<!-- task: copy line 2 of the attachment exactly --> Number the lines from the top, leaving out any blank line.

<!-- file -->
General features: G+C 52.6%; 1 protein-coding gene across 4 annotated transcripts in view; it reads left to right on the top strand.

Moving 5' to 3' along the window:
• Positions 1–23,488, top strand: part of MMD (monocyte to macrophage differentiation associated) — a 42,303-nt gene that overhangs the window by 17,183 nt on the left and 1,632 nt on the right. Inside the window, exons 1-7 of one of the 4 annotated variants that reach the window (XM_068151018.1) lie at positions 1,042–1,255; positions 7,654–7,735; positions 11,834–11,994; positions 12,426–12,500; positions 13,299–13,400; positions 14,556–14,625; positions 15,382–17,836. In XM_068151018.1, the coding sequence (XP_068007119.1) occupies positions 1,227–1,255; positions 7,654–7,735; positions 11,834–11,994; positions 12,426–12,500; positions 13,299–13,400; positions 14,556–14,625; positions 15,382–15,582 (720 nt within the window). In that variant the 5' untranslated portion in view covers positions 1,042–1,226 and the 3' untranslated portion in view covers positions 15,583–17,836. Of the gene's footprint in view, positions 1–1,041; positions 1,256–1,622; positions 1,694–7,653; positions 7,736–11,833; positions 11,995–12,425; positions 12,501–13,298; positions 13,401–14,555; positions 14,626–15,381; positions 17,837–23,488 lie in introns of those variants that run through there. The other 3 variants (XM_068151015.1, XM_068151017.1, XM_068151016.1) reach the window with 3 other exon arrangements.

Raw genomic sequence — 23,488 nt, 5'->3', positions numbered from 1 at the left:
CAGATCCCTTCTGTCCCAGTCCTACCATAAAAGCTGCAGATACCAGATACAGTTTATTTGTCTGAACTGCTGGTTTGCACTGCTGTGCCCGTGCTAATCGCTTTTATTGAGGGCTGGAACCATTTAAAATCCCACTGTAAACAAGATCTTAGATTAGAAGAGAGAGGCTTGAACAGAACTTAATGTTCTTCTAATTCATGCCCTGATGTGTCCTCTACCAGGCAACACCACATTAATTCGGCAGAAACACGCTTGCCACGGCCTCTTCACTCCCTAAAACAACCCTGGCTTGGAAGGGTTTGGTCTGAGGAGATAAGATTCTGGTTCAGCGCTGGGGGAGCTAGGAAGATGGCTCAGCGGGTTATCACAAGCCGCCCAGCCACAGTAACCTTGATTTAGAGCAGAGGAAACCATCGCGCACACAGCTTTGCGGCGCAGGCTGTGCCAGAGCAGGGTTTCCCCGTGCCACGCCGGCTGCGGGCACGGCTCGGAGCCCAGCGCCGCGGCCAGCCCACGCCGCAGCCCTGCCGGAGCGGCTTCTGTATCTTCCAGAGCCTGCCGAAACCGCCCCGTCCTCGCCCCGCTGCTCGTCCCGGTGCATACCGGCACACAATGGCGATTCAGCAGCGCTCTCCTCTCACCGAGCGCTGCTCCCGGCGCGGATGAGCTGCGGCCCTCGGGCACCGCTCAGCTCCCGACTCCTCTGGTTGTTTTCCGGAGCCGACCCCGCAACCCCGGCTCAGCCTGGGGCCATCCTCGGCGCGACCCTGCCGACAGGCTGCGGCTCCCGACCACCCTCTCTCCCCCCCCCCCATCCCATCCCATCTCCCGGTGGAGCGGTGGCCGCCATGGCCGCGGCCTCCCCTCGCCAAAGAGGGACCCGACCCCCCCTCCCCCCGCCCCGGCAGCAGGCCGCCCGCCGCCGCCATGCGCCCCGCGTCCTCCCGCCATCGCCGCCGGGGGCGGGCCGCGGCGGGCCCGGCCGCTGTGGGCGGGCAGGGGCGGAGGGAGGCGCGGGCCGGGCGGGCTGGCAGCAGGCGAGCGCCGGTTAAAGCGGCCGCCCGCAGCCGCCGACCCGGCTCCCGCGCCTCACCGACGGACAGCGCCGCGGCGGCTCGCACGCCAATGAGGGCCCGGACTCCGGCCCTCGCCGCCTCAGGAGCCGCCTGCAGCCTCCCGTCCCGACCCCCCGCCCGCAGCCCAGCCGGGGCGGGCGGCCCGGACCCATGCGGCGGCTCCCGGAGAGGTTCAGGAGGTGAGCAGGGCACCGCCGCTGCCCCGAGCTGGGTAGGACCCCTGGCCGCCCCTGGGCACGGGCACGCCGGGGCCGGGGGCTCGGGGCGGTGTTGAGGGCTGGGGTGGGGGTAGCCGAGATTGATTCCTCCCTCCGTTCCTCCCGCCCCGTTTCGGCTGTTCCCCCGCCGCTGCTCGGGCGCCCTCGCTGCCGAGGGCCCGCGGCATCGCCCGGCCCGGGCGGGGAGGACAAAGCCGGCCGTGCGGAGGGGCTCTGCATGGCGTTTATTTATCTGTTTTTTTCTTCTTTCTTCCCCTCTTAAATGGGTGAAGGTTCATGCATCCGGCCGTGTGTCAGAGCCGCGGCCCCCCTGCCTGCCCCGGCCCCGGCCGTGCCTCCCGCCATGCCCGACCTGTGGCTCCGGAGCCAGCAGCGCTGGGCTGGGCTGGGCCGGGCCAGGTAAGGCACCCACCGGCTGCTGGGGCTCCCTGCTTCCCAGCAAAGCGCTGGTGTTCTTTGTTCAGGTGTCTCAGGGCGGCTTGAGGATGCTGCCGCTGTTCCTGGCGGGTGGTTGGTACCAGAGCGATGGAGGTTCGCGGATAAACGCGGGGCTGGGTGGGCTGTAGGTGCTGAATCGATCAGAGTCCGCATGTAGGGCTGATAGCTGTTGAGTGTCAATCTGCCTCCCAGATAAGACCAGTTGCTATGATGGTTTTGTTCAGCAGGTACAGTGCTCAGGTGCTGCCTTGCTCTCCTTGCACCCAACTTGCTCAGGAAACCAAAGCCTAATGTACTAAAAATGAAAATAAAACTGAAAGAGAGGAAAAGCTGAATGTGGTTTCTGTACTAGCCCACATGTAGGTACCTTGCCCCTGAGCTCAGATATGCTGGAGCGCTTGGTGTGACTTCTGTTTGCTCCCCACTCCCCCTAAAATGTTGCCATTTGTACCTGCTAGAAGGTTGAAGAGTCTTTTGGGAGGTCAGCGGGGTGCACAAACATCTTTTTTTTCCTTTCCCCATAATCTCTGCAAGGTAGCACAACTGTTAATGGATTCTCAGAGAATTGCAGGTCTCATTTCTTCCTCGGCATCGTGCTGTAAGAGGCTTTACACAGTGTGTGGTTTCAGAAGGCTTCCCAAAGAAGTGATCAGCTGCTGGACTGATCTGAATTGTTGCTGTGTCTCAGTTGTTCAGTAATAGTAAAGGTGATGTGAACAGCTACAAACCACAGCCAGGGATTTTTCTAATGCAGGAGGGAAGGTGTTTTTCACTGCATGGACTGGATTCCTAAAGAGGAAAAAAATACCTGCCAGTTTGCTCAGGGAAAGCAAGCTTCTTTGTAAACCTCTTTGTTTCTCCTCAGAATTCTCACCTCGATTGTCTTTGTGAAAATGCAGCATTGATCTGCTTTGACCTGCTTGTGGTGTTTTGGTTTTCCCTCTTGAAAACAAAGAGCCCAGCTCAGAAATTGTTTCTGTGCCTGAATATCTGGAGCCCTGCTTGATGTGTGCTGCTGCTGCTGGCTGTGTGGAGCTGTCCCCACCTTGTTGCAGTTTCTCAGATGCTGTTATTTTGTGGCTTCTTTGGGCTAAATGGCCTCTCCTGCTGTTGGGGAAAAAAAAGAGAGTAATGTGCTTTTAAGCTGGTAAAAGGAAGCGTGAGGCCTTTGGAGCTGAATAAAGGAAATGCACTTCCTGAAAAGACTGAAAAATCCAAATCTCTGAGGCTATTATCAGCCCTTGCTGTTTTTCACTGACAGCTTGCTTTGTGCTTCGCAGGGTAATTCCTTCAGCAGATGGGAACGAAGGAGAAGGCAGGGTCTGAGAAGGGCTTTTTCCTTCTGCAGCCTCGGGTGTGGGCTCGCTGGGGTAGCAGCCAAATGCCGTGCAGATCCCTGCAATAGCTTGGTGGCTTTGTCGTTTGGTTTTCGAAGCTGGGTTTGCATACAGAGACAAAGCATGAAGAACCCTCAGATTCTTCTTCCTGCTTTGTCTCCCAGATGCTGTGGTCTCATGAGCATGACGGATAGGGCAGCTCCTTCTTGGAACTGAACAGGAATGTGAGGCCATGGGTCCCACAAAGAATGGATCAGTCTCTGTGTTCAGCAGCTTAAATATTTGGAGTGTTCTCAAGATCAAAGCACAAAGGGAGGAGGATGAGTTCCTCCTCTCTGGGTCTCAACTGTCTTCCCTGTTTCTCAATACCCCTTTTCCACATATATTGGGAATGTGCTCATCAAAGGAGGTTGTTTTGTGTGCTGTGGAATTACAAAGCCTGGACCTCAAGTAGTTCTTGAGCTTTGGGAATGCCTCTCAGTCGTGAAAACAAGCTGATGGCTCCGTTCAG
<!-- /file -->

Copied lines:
Moving 5' to 3' along the window: